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Cancer Nutrition FAQ

Q:           I’m newly diagnosed with cancer, what type of diet should I be on?
A:            There is not a specific diet that works for every person.  There is no specific “cancer diet”. However, by working with your care team, including your dietitian, we can discover ways to modify your current food consumption.  By making adjustments based on your taste preferences, cooking abilities and health considerations, we can support your nutritional needs throughout your treatment. 
By making small, progressive changes toward a balanced diet, you will be able to adhere to these choices, avoid feeling deprived and feel confident in your path to wellness!

Q:           How many meals per day am I supposed to eat each day?
A:            There is no magic number of meals to eat per day. Your meal frequency is based on hunger, schedules, and perhaps needing to regulate your blood sugar due to other health concerns such as diabetes.  If you notice you are eating 50% or less of your meals, as compared to weeks before, it is helpful to eat small amounts of food every two to three hours.  If you are consuming 100% of what you usually eat and are maintaining weight, it is fine to eat every four to five hours.  Keep in mind the more often you eat, the less you need to eat each time.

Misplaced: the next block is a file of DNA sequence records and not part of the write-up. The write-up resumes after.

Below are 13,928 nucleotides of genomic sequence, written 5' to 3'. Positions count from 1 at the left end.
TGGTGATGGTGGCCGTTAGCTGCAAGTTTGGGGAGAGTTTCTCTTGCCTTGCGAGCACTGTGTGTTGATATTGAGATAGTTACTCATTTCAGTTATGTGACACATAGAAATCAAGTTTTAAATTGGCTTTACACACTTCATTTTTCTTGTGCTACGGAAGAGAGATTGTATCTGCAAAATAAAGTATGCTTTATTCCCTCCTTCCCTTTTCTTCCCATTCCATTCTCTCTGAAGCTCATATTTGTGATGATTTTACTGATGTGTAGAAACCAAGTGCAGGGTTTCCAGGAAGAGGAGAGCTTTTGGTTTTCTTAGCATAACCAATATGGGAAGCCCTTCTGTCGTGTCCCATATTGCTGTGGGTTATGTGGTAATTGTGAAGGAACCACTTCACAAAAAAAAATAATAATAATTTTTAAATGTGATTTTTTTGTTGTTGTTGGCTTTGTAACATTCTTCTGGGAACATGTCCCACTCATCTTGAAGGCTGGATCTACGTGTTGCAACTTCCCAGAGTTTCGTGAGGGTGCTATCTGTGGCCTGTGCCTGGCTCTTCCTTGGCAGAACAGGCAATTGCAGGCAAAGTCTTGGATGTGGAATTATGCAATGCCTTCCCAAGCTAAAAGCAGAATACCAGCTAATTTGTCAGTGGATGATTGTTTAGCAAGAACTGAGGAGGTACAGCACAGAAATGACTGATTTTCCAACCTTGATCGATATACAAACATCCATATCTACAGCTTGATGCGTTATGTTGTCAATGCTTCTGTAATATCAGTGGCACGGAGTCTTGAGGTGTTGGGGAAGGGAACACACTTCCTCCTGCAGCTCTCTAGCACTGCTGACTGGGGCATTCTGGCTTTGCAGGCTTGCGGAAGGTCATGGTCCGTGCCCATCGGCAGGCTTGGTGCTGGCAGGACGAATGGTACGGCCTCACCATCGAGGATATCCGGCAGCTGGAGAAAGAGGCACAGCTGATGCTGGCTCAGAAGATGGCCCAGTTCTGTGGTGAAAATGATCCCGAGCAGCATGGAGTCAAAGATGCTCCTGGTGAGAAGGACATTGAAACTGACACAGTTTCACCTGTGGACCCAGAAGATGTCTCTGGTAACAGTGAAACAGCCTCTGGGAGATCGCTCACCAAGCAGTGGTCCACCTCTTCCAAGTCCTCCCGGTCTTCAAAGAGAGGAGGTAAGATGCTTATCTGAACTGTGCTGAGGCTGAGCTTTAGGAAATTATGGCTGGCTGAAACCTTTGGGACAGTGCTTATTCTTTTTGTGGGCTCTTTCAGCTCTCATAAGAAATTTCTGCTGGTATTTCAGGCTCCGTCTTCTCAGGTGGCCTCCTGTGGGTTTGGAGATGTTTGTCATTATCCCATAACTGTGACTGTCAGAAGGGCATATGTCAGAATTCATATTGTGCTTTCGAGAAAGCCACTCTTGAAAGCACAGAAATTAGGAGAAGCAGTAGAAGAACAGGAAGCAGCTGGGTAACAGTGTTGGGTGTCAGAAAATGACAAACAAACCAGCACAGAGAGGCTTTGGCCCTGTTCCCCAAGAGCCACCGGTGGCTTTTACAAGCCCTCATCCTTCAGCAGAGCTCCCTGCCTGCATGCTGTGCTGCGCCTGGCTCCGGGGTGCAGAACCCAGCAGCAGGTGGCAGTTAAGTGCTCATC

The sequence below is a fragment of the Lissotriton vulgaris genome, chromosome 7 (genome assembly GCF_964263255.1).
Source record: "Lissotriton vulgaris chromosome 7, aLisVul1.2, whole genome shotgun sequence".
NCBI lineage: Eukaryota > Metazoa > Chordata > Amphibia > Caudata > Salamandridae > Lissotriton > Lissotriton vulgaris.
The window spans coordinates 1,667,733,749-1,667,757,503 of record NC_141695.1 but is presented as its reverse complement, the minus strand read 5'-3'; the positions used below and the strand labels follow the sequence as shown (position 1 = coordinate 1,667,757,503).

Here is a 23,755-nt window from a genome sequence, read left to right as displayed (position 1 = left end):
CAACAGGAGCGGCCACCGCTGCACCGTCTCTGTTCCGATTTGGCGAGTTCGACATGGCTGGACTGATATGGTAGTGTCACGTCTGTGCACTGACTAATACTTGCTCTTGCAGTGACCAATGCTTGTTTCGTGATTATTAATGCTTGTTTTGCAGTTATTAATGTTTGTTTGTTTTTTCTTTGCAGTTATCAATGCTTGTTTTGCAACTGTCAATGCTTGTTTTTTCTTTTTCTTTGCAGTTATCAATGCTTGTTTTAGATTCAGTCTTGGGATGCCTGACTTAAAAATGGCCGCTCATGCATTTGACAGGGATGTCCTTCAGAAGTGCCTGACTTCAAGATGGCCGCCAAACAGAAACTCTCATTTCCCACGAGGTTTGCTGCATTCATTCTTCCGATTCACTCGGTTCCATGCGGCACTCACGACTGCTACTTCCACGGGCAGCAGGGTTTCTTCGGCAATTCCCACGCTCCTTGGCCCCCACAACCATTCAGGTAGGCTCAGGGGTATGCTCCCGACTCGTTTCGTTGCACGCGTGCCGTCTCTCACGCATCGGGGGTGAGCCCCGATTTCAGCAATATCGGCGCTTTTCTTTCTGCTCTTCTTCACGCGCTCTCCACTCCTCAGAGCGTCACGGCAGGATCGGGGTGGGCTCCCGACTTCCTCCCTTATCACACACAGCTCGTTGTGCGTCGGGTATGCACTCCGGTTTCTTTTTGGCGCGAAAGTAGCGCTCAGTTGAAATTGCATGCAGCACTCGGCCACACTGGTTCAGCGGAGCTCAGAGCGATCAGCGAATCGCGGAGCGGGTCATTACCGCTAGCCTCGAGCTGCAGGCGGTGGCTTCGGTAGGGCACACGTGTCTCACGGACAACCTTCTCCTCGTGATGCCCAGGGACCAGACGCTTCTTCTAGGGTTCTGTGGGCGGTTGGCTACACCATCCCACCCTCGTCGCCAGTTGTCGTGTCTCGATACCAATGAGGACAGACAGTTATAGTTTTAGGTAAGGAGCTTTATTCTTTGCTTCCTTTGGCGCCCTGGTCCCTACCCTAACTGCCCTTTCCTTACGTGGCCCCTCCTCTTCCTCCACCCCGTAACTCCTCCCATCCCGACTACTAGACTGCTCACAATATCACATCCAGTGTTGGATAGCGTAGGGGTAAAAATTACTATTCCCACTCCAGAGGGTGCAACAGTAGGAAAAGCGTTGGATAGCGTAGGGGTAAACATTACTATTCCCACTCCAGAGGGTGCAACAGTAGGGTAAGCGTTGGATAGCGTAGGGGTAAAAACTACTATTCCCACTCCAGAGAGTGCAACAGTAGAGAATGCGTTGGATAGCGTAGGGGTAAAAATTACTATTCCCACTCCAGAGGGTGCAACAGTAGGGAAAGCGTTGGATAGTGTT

Q:        Does sugar feed cancer?
A:         Sugar is found in just about every food we eat—from fruits and vegetables to dairy and whole grains.  There is a nutritional difference between natural and added sugars. Foods with high added sugars tend to also be calorically dense and create a spike in our blood glucose.  These foods, eaten in high amounts, can contribute to increased body fat, inflammation, obesity and risks to certain chronic diseases such as diabetes and cancer.  Sugar feeds all cells in our body and does not differentiate between “good” cells and “bad” cells, like tumors.  Cutting sugar from your diet won’t starve only the cancer cells, it will starve our “good” cells too.  Instead, focus on reducing the amount of added sugars such as those in sugary breakfast cereals, fruited yogurt, salad dressings, and pasta sauce.  Avoid products that list sugar or syrups as the first few words on the ingredient list.

Q:        Do I need to drink a protein shake?
A:         No.  Unless you can’t reach your nutritional needs with your current diet because you are eating less than normal and not maintaining weight.  There are a variety of protein powders on the market and not all are created equal.  There are many easily digested and reasonably priced powders at grocery stores and local drug stores.  Just because it is expensive and has fancy health claims does not mean that it is worth the high price tag.
            Whey protein (originating from dairy) is the most digestible form of protein. However, if you cannot tolerate whey protein, there are other forms of protein powders such as plant proteins. Be sure the ingredient list has the protein source as the first ingredient (i.e., whey or pea protein) and does not have unnecessary ingredients such as added sugars, coloring or preservatives. Eating protein may preserve the muscle you already have, but it will not make you gain muscle.
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